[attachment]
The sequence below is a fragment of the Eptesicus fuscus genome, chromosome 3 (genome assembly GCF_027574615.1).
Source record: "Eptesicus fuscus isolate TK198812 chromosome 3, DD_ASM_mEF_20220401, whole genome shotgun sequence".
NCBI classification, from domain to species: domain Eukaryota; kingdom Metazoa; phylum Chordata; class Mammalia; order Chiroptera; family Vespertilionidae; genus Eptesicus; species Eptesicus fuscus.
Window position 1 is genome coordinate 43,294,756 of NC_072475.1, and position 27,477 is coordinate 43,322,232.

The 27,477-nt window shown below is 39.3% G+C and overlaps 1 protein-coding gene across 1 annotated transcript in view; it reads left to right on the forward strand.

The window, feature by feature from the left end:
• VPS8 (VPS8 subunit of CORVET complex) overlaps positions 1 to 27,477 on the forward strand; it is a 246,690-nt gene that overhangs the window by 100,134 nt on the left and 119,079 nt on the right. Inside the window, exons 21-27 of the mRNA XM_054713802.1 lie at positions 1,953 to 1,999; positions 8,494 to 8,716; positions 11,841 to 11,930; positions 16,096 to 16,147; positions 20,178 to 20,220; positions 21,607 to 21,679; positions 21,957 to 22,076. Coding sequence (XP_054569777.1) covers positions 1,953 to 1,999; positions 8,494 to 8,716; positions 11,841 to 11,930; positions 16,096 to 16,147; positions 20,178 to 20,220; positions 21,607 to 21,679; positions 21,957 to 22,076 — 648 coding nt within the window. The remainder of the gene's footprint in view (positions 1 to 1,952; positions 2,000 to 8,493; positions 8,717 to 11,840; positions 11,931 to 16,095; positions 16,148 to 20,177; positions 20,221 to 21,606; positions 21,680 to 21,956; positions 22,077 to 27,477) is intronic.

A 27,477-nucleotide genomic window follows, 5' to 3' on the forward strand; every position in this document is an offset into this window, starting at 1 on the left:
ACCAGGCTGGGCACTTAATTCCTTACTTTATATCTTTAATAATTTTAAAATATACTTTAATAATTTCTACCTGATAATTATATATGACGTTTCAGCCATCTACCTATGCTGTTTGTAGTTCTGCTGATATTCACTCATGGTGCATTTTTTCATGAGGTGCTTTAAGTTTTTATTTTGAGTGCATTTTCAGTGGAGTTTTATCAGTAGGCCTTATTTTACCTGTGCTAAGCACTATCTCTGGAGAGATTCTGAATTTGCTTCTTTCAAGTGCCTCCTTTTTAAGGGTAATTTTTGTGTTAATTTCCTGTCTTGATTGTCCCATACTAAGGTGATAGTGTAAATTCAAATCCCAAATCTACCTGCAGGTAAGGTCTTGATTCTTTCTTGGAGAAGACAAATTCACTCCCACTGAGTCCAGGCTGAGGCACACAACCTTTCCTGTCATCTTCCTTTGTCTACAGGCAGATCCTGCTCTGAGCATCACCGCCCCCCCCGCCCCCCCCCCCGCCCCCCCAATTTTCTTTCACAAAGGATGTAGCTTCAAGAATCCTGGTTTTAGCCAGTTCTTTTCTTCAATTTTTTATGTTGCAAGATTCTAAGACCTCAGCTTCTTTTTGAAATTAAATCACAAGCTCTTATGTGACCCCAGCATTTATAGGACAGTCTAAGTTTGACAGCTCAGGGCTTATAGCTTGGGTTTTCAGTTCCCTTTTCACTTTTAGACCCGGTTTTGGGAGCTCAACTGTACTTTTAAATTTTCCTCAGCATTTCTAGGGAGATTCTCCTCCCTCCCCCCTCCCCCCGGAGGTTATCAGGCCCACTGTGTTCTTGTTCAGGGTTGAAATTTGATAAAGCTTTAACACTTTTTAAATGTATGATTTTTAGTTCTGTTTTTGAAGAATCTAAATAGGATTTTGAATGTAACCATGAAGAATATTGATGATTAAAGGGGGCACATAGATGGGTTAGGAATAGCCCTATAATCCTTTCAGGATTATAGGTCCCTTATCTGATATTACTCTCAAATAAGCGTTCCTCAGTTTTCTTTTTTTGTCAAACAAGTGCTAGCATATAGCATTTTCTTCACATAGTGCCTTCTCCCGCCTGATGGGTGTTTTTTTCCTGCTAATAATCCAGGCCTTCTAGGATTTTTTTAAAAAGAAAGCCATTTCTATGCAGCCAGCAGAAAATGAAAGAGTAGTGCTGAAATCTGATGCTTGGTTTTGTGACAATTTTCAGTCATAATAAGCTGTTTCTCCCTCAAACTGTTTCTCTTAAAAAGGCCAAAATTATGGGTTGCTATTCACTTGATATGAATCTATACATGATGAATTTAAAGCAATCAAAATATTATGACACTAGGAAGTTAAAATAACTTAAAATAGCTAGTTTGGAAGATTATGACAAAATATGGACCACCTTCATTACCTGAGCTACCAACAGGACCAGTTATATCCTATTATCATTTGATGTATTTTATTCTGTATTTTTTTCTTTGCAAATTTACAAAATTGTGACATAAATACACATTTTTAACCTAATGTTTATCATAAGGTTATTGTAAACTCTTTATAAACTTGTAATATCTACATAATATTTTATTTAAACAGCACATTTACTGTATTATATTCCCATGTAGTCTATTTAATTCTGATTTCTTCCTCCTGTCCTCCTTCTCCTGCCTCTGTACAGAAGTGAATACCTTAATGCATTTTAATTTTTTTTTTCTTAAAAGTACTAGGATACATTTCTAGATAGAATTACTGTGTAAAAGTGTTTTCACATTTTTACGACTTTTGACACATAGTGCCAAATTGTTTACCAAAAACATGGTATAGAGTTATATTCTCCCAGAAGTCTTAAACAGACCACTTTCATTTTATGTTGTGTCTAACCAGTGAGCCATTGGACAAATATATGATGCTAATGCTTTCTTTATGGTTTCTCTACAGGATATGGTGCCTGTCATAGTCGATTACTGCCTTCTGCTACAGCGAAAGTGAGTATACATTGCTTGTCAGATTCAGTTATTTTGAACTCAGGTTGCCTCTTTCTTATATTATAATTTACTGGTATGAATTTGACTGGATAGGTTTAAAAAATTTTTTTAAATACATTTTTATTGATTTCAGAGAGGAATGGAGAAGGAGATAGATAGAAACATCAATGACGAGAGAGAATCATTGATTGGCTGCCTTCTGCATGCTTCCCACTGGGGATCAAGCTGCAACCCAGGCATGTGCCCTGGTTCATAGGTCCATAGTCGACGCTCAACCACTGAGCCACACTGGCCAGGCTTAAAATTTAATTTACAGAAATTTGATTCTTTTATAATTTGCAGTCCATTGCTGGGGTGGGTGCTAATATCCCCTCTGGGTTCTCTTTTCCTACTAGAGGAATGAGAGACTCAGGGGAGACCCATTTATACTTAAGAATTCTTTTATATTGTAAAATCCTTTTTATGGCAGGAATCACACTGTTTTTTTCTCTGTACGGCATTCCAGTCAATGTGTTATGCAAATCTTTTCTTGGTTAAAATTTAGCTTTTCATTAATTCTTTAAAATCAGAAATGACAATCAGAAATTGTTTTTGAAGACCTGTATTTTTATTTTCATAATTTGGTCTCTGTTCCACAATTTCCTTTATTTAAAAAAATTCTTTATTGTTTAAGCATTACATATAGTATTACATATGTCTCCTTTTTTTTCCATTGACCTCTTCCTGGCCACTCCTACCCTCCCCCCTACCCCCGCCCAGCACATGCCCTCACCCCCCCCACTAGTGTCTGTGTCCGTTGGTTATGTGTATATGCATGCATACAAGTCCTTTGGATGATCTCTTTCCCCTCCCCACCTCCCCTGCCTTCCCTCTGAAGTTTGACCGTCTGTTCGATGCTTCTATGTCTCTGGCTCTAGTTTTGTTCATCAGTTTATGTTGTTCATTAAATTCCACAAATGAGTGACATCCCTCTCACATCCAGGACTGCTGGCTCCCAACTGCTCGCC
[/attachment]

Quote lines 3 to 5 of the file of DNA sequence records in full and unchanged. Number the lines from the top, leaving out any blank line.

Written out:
NCBI classification, from domain to species: domain Eukaryota; kingdom Metazoa; phylum Chordata; class Mammalia; order Chiroptera; family Vespertilionidae; genus Eptesicus; species Eptesicus fuscus.
Window position 1 is genome coordinate 43,294,756 of NC_072475.1, and position 27,477 is coordinate 43,322,232.

The 27,477-nt window shown below is 39.3% G+C and overlaps 1 protein-coding gene across 1 annotated transcript in view; it reads left to right on the forward strand.